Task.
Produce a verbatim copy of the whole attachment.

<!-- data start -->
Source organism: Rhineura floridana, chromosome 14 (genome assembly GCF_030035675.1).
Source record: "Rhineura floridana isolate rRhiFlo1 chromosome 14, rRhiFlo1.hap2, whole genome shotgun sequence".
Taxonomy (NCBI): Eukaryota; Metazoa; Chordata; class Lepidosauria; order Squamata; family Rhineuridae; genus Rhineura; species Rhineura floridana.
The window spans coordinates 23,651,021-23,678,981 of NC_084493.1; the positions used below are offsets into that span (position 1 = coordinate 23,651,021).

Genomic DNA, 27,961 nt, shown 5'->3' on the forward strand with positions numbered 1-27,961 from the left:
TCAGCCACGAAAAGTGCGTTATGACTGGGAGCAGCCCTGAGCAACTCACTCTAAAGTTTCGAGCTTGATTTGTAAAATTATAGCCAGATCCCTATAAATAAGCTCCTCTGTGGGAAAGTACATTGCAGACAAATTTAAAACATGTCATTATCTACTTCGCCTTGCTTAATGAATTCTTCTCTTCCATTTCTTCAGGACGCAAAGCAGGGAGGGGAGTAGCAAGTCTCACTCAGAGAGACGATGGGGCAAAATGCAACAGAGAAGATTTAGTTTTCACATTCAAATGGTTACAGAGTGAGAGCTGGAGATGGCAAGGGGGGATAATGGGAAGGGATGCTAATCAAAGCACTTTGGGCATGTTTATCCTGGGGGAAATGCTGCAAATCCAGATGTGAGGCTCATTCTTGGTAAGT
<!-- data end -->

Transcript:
Source organism: Rhineura floridana, chromosome 14 (genome assembly GCF_030035675.1).
Source record: "Rhineura floridana isolate rRhiFlo1 chromosome 14, rRhiFlo1.hap2, whole genome shotgun sequence".
Taxonomy (NCBI): Eukaryota; Metazoa; Chordata; class Lepidosauria; order Squamata; family Rhineuridae; genus Rhineura; species Rhineura floridana.
The window spans coordinates 23,651,021-23,678,981 of NC_084493.1; the positions used below are offsets into that span (position 1 = coordinate 23,651,021).

Genomic DNA, 27,961 nt, shown 5'->3' on the forward strand with positions numbered 1-27,961 from the left:
TCAGCCACGAAAAGTGCGTTATGACTGGGAGCAGCCCTGAGCAACTCACTCTAAAGTTTCGAGCTTGATTTGTAAAATTATAGCCAGATCCCTATAAATAAGCTCCTCTGTGGGAAAGTACATTGCAGACAAATTTAAAACATGTCATTATCTACTTCGCCTTGCTTAATGAATTCTTCTCTTCCATTTCTTCAGGACGCAAAGCAGGGAGGGGAGTAGCAAGTCTCACTCAGAGAGACGATGGGGCAAAATGCAACAGAGAAGATTTAGTTTTCACATTCAAATGGTTACAGAGTGAGAGCTGGAGATGGCAAGGGGGGATAATGGGAAGGGATGCTAATCAAAGCACTTTGGGCATGTTTATCCTGGGGGAAATGCTGCAAATCCAGATGTGAGGCTCATTCTTGGTAAGT